Quality of life after intestinal resection in patients with Crohn Disease: A systematic review

Francis J. Ha, Louisa Thong, Hanan Khalil

Research output: Contribution to journalReview ArticleResearchpeer-review

8 Citations (Scopus)


Background/Aims: Most patients with Crohn disease (CD) require surgery within 10 years of diagnosis. Intestinal resection is the most commonly performed operation although the effects on health-related quality of life (HRQOL), particularly long-term, are contentious. Methods: We conducted a systematic review evaluating the impact of intestinal resection on the HRQOL of CD patients, predictors of postoperative HRQOL, and patient satisfaction with surgery. Results: Nine studies including 1,108 CD patients undergoing intestinal resection were identified as eligible for inclusion. The median age at surgery was 29-41 years with varying follow-up period (range 30 days-5 years). Ileocolic resection was the most commonly performed operation on an elective basis (range 95-100%). HRQOL improved as early as 2 weeks postoperatively and lasted up to 5 years across both generic and gastrointestinal domains. Gender, smoking, and disease recurrence were potential predictors of postoperative HRQOL. Patient satisfaction is high with regard to surgery, with preference for a laparoscopic approach. Conclusion: Intestinal resection in CD patients improved HRQOL in the short- and long-term and patients describe high satisfaction about their surgery. Further studies are needed to validate potential predictors of postoperative HRQOL in this cohort.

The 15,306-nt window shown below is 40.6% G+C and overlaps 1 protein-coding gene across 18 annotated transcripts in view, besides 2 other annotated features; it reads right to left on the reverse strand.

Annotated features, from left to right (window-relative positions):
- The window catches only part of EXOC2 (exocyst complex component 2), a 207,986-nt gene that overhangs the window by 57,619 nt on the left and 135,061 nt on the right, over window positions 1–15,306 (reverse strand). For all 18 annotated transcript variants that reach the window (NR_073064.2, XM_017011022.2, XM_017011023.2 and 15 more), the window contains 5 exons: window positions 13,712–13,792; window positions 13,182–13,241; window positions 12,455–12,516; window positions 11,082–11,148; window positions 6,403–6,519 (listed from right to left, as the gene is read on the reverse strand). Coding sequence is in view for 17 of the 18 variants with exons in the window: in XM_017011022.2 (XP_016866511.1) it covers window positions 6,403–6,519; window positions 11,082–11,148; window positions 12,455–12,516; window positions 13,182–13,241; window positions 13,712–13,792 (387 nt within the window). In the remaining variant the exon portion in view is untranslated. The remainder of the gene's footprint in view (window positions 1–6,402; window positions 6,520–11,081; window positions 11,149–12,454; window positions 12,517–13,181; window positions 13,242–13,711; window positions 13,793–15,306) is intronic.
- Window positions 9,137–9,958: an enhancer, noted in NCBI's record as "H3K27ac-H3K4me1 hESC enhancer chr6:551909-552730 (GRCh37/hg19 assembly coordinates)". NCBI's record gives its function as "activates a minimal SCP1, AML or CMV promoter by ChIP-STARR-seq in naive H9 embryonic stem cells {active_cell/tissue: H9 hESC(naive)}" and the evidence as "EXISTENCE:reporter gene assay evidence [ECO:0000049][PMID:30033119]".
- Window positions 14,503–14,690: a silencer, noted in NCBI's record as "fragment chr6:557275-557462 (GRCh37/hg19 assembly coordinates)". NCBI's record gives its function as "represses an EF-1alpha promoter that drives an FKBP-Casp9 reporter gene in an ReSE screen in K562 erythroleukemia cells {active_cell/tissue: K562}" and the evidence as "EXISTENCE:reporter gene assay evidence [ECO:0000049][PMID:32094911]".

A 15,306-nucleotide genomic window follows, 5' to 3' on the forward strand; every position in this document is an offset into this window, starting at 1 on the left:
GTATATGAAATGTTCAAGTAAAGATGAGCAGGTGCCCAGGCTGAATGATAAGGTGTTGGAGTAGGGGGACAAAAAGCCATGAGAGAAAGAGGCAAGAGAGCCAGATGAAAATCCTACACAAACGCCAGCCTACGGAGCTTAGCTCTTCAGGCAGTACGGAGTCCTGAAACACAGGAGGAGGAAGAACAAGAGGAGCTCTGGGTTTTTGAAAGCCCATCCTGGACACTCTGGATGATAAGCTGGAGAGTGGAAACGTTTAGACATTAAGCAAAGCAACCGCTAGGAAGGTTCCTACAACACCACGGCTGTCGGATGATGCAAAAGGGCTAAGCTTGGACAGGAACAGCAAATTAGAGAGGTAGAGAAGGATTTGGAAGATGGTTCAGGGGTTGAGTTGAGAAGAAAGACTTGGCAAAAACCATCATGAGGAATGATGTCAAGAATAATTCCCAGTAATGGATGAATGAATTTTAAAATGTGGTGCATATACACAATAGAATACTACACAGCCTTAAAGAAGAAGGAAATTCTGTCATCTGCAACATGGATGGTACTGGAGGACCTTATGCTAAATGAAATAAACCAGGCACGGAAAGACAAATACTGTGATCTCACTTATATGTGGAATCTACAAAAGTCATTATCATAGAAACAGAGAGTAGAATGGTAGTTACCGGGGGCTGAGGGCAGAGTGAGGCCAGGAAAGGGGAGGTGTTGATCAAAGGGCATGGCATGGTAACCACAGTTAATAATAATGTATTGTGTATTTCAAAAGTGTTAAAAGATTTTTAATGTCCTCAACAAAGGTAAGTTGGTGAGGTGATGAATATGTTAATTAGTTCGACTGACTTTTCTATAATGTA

Original languageEnglish
Pages (from-to)355-363
Number of pages9
JournalDigestive Surgery
Issue number5
Publication statusPublished - Aug 2017


  • Crohn disease
  • Intestinal resection
  • Quality of life
  • Surgery

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